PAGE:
The Nifty failed to hold onto 12,000 and closed last week flat but above 11,900 levels. The Bank Nifty had a better last week and ended over a percent higher.
Open interest (OI) activity for both indices was on the positive side, though with more longs than shorts. The Bank Nifty added over 70 percent OI last week.
Stock futures were not so fortunate, with 70 out of the 148 participating stocks adding shorts. The stocks that did see long interest were also from the pack that has seen short covering recently.
Most stocks reaching the list of longs last week were the result of bargain hunting attempts in beaten-down names.
Sentimentally, Open Interest Put Call Ratio (OIPCR) held on last week. But the weakness on November 8 pushed the OIPCR down to 1.26, down around 20 bps week-on-week. On the other hand, India VIX was awfully quiet for the week-ended November 8, hovering below 16.
Among individual Nifty strikes, 12,000 remains the undivided consensus for the upside hurdle. What’s scarier though is consensus despite the proximity to that level. On the lower side, congestion remains firm in the 11,700-11,500 zone.
For Bank Nifty, this time the options composition seems better off with a better OIPCR. The congestion on the upside at 31,000 levels is relatively lower than Put supports by lower strike writers at 30,000.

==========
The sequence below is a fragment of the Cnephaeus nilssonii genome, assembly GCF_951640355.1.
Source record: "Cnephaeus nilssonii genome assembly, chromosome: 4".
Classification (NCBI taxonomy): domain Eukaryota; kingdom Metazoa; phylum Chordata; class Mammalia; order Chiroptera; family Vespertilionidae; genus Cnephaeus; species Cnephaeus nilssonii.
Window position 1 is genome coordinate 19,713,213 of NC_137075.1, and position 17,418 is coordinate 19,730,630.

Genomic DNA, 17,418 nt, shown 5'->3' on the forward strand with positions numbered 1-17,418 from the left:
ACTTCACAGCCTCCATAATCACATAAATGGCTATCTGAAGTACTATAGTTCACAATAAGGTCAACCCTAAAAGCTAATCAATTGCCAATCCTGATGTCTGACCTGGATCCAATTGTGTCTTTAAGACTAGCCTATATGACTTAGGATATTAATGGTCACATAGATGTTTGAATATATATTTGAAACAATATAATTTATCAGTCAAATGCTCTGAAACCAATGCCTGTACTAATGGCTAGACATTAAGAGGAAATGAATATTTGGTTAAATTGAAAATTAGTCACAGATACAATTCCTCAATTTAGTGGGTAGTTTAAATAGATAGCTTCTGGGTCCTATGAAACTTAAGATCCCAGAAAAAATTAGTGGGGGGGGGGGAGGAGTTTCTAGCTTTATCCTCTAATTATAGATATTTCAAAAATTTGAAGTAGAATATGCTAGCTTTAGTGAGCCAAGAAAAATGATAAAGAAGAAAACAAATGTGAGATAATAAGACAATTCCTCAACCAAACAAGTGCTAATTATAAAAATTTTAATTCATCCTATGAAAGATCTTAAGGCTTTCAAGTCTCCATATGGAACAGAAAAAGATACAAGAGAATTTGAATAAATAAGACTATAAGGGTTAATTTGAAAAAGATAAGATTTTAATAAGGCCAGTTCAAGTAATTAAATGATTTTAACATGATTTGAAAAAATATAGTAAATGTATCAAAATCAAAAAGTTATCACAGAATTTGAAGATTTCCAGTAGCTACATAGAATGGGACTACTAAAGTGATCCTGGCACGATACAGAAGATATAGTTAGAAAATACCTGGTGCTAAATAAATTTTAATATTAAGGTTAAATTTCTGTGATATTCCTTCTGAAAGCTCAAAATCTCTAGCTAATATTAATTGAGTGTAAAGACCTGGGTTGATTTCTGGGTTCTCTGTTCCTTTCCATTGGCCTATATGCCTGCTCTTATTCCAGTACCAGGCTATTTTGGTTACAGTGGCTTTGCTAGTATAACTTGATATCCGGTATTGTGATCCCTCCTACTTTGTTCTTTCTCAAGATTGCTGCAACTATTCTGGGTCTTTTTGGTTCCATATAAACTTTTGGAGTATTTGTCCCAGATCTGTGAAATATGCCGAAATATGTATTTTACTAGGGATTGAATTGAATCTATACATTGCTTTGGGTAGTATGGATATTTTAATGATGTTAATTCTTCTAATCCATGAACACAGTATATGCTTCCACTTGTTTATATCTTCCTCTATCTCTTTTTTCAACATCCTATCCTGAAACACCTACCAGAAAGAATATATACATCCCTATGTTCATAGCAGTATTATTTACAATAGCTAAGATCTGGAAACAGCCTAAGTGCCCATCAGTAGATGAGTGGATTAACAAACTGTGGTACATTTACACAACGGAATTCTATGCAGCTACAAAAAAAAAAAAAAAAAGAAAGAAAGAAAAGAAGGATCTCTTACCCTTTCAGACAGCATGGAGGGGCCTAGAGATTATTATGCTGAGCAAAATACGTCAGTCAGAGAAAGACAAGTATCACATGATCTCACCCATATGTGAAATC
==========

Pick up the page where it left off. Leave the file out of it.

The rise in Nifty and a drop in OI on November 8, which pushed the index below 12,000, is concerning. Options OI remains tightly bound, with the 12,000 strike Calls despite the proximity signifying a hurdle.
On the lower side, congestion around the 11,700-11,500 range could throttle the pullback. The dominance of shorts in many stock futures and last week's reaction to 12,000 calls for a hedge in the index, hence a Bear Put Spread on the Nifty is advised
Bear Put spread is a moderately bearish strategy. The strategy is built by buying a Put close to the current market price of the underlying and selling the same expiry Put but of a strike lower than the Put bought.
The sold Put strike would limit the profit but fund the put buying. Profits are limited to the difference between strikes minus the net premium paid.
(The author is CEO & Head of Research at Quantsapp Private)
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